Inclusive Agile: Real World Accessibility

2:00pm Friday 15 November (Stream One)

Companies are increasingly opting for Agile to address speed to market. People often see accessibility as a hurdle slowing down the delivery of a project. But accessibility and Agile are a good marriage. If accessibility is included from the beginning with inclusive designs, delivery is faster and of a higher quality.

Many organisations struggle with how to ensure they are delivering accessible experiences for their customers and employees. When an organisation is trying to bring their products and services up to accessibility standards, they often end up including it at after they go live by way of a WCAG audit. When this happens, the project manager/product owner is faced with the challenges of finding the budget for the audit/remediation, upskilling their team on how to fix the accessibility defects, and finding the time to do all of this work.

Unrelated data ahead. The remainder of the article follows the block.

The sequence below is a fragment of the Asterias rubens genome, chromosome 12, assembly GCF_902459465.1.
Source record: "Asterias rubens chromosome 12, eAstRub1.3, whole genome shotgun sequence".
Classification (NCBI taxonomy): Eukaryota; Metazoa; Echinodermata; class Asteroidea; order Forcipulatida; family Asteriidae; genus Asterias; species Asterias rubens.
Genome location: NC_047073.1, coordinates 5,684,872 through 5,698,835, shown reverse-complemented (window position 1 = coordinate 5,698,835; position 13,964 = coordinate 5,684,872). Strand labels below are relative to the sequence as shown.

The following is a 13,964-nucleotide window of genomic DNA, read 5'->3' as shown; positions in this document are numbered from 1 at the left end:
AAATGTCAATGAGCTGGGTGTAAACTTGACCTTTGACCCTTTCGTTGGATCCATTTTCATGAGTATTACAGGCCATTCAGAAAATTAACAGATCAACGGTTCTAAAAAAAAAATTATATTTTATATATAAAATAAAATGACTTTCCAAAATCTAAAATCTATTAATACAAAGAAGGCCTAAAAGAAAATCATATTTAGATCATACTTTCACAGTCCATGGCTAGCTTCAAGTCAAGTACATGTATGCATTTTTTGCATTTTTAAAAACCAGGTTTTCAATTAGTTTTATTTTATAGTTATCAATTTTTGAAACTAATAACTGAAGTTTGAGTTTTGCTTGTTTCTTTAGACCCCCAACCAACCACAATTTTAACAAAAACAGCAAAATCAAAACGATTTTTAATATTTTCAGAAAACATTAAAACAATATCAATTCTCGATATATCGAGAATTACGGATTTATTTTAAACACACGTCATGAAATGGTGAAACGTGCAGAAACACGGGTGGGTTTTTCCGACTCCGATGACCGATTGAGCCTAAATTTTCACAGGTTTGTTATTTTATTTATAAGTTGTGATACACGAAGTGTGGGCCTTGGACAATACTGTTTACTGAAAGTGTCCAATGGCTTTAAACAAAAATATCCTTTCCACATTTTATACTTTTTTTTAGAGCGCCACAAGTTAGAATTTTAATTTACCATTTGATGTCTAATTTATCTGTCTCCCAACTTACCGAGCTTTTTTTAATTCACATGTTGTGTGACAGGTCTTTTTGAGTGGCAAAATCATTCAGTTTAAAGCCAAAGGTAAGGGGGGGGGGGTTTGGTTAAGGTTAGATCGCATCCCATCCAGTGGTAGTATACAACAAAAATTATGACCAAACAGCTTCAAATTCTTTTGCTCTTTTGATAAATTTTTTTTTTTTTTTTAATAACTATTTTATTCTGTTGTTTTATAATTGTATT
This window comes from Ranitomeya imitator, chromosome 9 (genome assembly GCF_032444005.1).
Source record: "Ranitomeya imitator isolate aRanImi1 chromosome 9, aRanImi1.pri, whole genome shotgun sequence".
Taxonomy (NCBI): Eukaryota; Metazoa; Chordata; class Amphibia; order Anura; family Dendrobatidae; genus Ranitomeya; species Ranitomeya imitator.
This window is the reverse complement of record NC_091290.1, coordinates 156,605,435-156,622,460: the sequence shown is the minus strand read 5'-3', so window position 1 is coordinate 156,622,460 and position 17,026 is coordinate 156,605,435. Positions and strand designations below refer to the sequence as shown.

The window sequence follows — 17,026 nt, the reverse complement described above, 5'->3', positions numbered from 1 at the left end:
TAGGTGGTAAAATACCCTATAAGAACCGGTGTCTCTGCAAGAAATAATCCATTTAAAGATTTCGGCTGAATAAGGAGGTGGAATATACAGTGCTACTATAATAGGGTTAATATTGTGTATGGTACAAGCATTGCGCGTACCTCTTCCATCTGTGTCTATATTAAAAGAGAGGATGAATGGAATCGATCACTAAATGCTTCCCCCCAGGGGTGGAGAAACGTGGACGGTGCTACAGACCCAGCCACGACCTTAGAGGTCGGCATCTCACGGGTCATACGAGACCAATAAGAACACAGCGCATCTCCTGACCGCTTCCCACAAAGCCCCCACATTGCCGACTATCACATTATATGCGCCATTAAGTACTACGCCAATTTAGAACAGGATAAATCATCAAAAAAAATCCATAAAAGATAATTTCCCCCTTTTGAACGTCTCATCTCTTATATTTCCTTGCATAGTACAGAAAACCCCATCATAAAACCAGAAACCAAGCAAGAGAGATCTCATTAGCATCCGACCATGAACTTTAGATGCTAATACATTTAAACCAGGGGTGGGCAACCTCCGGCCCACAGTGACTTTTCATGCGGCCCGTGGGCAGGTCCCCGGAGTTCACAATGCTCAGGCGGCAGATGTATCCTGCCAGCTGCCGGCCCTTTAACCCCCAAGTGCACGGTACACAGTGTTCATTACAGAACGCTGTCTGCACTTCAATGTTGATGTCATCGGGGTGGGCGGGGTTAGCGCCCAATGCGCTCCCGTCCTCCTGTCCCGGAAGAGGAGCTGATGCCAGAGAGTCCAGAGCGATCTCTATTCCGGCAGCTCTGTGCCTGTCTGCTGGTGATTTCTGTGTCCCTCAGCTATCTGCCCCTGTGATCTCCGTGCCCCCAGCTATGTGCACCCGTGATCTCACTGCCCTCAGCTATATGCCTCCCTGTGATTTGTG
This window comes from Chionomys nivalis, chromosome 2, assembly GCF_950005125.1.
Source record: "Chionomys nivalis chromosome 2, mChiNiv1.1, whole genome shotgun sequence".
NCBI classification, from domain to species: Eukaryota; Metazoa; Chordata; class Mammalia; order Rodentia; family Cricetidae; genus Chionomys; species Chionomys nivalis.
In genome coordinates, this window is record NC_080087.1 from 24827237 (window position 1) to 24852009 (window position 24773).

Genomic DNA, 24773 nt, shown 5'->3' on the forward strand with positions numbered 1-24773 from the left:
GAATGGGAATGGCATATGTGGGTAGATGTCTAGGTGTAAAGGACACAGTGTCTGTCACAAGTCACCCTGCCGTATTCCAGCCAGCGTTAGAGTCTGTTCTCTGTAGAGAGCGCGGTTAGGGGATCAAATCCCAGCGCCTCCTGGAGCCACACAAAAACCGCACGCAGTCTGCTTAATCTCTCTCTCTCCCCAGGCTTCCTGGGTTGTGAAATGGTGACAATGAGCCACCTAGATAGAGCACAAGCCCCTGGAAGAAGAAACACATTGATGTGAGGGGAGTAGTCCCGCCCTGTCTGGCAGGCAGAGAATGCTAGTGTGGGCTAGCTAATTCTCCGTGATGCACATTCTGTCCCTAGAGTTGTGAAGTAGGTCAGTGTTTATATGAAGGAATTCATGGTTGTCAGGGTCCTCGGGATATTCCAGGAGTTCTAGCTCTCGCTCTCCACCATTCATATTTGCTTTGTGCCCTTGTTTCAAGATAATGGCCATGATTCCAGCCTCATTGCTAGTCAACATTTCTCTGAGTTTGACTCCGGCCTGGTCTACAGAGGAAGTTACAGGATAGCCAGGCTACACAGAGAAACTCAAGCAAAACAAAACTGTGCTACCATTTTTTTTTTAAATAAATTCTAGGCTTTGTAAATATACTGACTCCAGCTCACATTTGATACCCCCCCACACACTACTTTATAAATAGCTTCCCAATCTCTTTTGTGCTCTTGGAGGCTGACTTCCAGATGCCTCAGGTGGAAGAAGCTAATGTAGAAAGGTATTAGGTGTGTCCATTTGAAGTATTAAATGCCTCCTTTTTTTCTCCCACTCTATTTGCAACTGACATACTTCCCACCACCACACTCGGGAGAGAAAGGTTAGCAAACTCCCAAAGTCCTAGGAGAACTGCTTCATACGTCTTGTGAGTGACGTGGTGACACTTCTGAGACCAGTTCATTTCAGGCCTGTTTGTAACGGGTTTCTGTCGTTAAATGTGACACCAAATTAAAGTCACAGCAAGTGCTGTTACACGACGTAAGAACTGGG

It’s much like getting a roadworthy certificate for your car: you get the car assessed, the mechanic tells you the list of items that need to be fixed before they can sign it off and give you the certificate, you read the list, feel overwhelmed knowing you don’t understand or have the skills/tools/money to fix all the issues … so you drive off and hope for the best.

The talk explains how at Coles we used an Inclusive Agile Model to solve this problem.

Mel O’Brien

Senior Digital Experience & Accessibility Analyst, Coles

Mel O'Brien

I am super passionate about championing accessibility. I have been working in the digital space for over 7 years and my background in retail and banking has shown me what the future of accessibility could look like in the corporate world.

I love inspiring others to get excited in order to open their minds to the value of accessibility and how interesting it is.

I am always challenging myself to learn more in the accessibility space, and love to share what I’ve learnt.

My favourite things to do are answering calls on Be My Eyes as a sighted volunteer and being a part of Achilles running club for people with a disability as a sighted guide.